DES MOINES, Iowa (WDRB) — Rivalry? Forget about it. The University of Kentucky players sure have, and many from Indiana University, too.

When the teams meet Saturday at 5:15 p.m. in the NCAA’s Round of 32, their fans will be at white-knuckle level 10 not just because a berth in the Sweet 16 is on the line, but because they want to beat THOSE guys.

Indianapolis radio host and former IU player and coach Dan Dakich pledged that if Indiana beats Kentucky, he’ll travel south of the Ohio River to, ah, exercise his bowels.

Kentucky Sports Radio host Matt Jones has taken great delight in Indiana’s Sweet 16 rings and celebration of Christian Watford’s buzzer beater in December of 2011. “Every place in Indiana has a picture of the Christian Watford shot hanging up next to Jesus,” Jones said on his post-game show in the wee hours of Friday morning.

For most of us, this meeting of blue-blood rivals is first-rate theater.

But for the players? Not so much. I mean, when Watford made that shot to beat Kentucky, Snapchat was barely three months old. It’s, like, prehistoric or something.

Asking these guys about the rivalry is a lot like asking them about the Louisiana purchase. What, you mean Ben Simmons got paid?

“We don't know anything about it really,” Kentucky guard Tyler Ulis said of the rivalry. “We haven't played them. The only rival we know is Louisville."

Jamal Murray? “You know growing up I didn’t watch a lot of basketball, so I didn’t know about the rivalry and stuff. But being part of it now and playing against Louisville gives me a feel for how the environment is going to be and how hard teams come at us. I know we’ve got to be ready. We can’t come in lax and casual.”

The asked Derek Willis if he remembered Bob Knight. He replied: “Was he the guy who threw the chair? Right? That’s about all I can associate with him. I don’t know.”

On the Indiana side, everybody knows about “Wat’s shot.” But try to go much deeper and you hit a brick wall.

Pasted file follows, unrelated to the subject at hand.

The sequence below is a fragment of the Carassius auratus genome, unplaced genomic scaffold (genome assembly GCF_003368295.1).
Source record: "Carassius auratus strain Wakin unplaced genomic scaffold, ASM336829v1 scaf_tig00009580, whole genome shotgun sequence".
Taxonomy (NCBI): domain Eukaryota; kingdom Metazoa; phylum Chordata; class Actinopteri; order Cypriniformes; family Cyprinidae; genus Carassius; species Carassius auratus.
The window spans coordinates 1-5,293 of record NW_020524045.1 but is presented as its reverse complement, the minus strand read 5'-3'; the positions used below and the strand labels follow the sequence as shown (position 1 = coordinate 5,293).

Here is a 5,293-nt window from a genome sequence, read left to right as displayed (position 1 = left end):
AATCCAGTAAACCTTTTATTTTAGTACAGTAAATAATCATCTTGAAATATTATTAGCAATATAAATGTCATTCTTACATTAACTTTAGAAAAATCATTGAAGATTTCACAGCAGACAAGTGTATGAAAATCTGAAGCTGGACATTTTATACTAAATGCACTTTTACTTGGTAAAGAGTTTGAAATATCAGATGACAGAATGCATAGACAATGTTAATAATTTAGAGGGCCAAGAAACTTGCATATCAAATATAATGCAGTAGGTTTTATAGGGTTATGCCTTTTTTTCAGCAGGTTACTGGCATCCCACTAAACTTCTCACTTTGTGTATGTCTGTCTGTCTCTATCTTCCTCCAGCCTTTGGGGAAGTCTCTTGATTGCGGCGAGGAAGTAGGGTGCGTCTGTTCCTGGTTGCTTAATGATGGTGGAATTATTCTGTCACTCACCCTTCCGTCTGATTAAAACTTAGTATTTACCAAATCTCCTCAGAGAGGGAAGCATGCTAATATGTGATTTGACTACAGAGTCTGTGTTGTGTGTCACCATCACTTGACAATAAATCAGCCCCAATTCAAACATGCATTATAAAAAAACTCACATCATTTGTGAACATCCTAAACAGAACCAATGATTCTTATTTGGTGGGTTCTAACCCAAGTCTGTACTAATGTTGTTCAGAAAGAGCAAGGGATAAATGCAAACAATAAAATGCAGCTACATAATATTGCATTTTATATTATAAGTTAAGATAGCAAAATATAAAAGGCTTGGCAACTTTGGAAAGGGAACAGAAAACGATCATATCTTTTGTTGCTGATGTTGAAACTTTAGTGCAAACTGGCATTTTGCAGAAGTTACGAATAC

James Blackmon Jr. is an exception. His father played for the Wildcats. He grew up a Kentucky fan. He won’t get to play Saturday because of injury, but he knows about the emotion.

“The game was always big,” he said. “It will probably always be big in the eyes of the fans.”

Yogi Ferrell says it’s a big game for the Hoosiers not because of the rivalry, but because of what’s at stake in the NCAA Tournament, and because they respect the Wildcats.

“We have a lot of respect for them, their level of play, what their program has accomplished the last few years,” he said. “We know they’re going to play well. So, you now, we’re not going to get into rivalries so much. This is just us versus them right now.”

Colin Hartman has a bit of a different perspective.

“Growing up in Indiana you’ve obviously watched the games, every, single time they’ve played,” he said. “But they’re always highly talented and highly athletic and get out and run and block shots and score at a high rate. We just have to prepare the way we always have and come out with our own mindset.”

There is one view of the rivalry in which the teams differ dramatically. Ask UK’s players what they know about Indiana and you get blank stares.

“We haven’t watched them, so I really don’t know anything about them,” Ulis said.

That’s not unusual for a Calipari-coached team. He likes for his teams to focus on themselves and what they do well, instead of worrying too much about the opponent. It’s a formula that has worked for him.

Indiana’s players, meanwhile, know what Kentucky does well. They’re aware of Kentucky’s 15 blocked shots against Stony Brook, and about the Wildcats’ late-season resurgence.

“We have to move the ball,” Ferrell said. “That’ll be the key to everything for us offensively.”

And the rivalry? These players will leave it to be hashed out among fans and on the talk radio airwaves. When it comes to the history of this series, they simply have no idea.

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